In its October 1970 issue, Invitation To Snowmobiling magazine tested a 399cc version of the Grand Prix. They acknowledged its full-featured attributes, calling it plush and quiet. But they also said it was long, wide and heavy— “… a not-too-speedy tourer.” Quoting the company brochure that claimed a top speed of 60 mph; the magazine test staff could only wring 52 mph out of the test unit. Raced against two other brands of similar displacement, the Grand Prix “…netted a glorious third.”

The testers did comment about the sled’s excellent build quality and said that it offered, “…As quiet a ride as you’ll find.” That actually was quite a compliment if you recall how terrifyingly loud some sleds were back in the early 1970s.

Price versus value

The test staff tried to justify the sled’s price tag by pointing out that its underseat storage area held goodies galore like a full tool kit, a quart of oil, machine cover, battery for the standard electric start, spare drive belt and spark plugs.

That unique butterfly handlebar steering did not escape notice. The test riders stated simply that while they were unique and looked great, they didn’t really do anything spectacular in helping you to turn the skis. In fact, they noted, “… You can’t lean out to the side of the GP and whip around.” They did note that the sled was, indeed, stable, saying “It’s the world’s only snowmobile that really hugs the snow—at the expense of turning corners.”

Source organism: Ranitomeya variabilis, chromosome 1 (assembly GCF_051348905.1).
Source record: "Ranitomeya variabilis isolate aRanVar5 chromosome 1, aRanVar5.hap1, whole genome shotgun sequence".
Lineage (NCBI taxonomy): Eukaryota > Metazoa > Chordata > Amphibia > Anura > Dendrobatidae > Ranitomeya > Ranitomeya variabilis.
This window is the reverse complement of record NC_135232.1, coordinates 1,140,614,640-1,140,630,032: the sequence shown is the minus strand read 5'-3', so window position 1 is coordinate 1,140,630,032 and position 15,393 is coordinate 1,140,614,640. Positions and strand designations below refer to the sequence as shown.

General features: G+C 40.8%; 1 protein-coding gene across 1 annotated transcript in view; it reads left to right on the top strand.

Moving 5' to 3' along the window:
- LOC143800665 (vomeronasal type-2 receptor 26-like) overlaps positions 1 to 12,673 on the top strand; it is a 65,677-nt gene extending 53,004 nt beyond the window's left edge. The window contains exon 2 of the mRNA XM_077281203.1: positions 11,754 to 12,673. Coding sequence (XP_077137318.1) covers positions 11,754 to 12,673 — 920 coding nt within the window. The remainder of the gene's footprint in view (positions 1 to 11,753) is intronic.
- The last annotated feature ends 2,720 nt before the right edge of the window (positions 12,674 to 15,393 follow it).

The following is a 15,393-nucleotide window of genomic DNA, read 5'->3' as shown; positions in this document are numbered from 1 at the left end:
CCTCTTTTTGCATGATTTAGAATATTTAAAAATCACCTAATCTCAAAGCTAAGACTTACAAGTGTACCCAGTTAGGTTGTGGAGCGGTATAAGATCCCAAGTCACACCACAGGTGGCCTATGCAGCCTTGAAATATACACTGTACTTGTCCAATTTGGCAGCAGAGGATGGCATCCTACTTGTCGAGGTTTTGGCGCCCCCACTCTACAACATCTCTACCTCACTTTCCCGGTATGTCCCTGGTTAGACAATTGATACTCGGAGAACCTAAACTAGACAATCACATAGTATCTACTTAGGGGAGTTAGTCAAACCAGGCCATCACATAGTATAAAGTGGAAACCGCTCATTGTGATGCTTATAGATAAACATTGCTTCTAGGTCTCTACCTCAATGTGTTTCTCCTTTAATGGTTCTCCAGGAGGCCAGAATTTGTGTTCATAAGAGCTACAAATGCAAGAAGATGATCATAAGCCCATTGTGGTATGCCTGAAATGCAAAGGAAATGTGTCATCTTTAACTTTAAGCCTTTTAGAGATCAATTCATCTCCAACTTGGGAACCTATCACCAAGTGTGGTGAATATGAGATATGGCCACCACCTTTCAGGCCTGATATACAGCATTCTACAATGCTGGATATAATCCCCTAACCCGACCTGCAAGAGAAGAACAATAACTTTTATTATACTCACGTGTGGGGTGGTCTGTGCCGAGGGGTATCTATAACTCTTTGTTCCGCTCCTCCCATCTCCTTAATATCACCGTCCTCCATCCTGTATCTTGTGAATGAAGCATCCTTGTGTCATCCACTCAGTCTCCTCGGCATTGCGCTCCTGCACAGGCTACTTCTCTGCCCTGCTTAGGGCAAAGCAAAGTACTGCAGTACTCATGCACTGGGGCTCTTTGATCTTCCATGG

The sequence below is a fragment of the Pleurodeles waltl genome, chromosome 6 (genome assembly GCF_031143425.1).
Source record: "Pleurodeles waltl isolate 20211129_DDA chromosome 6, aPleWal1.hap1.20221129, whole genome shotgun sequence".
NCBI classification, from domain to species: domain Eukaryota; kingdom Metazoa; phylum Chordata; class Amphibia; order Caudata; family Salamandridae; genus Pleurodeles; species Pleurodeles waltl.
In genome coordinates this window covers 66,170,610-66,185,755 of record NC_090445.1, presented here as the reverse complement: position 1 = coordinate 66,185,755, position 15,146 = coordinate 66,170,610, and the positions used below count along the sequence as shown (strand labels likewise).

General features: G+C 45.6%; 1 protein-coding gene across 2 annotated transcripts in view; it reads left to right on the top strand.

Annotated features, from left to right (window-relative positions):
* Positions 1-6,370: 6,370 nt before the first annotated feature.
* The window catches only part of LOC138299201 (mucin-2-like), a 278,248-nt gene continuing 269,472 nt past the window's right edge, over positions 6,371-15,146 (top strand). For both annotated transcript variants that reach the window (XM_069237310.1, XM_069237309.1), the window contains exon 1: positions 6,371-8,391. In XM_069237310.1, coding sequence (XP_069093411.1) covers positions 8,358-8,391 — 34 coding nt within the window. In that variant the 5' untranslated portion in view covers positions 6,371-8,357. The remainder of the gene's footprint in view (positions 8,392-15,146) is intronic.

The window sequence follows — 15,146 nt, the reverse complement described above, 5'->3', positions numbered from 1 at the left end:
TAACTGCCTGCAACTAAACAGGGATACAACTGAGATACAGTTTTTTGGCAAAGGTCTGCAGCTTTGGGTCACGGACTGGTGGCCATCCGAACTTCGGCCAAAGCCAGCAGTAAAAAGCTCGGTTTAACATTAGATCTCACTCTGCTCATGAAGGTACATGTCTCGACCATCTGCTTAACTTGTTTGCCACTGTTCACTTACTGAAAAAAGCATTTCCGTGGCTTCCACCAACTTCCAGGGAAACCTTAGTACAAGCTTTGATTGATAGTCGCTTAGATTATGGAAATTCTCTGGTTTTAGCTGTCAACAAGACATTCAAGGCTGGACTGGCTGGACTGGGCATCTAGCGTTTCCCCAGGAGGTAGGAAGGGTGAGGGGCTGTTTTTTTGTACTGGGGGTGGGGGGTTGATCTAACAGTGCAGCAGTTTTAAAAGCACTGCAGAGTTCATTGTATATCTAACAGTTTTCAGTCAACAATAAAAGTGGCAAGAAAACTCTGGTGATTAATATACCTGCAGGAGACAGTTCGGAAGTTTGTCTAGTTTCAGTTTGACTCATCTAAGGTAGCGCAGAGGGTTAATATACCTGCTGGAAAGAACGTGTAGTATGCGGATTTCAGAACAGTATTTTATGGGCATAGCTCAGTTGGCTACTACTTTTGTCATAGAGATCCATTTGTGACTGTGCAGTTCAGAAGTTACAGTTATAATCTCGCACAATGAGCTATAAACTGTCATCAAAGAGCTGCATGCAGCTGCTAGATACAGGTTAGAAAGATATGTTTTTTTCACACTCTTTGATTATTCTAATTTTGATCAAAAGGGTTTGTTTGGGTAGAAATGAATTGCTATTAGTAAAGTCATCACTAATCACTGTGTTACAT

The review agreed that the Grand Prix was unique, but called it pricey and damned it with extremely faint praise. How else do you read the test review’s final comment? “They say it’s not for everyone. Maybe it’s for the family who wants to own a snowmobile, but underneath it all, really hates to get out there and go snowmobiling.” Ouch!

Whatever impact the magazine’s review had, the Boatel Grand Prix had a very short history. It was gone by 1973.

We suggest that it was a victim of being too expensive when compared to the popular brands like Ski-Doo and Arctic Cat. Its pricing may very well have made the competition look pretty good by comparison. And, then there was some serious competition coming from more well know names such as AMF and its Ski-Daddler, Johnson and Evinrude, John Deere, Mercury Marine, Harley-Davidson and the arrival of Yamaha.

The Grand Prix was a high-risk gamble that raised the stakes for a brief period, but eventually failed to pay off for the manufacturer. Boatel did create a uniquely styled snowmobile that may not have been for everyone, but does deserve a moment of remembrance.

Related Reading: The Polaris TX-L Vintage Review: 1974 SnoJet 1968 Sno-Skat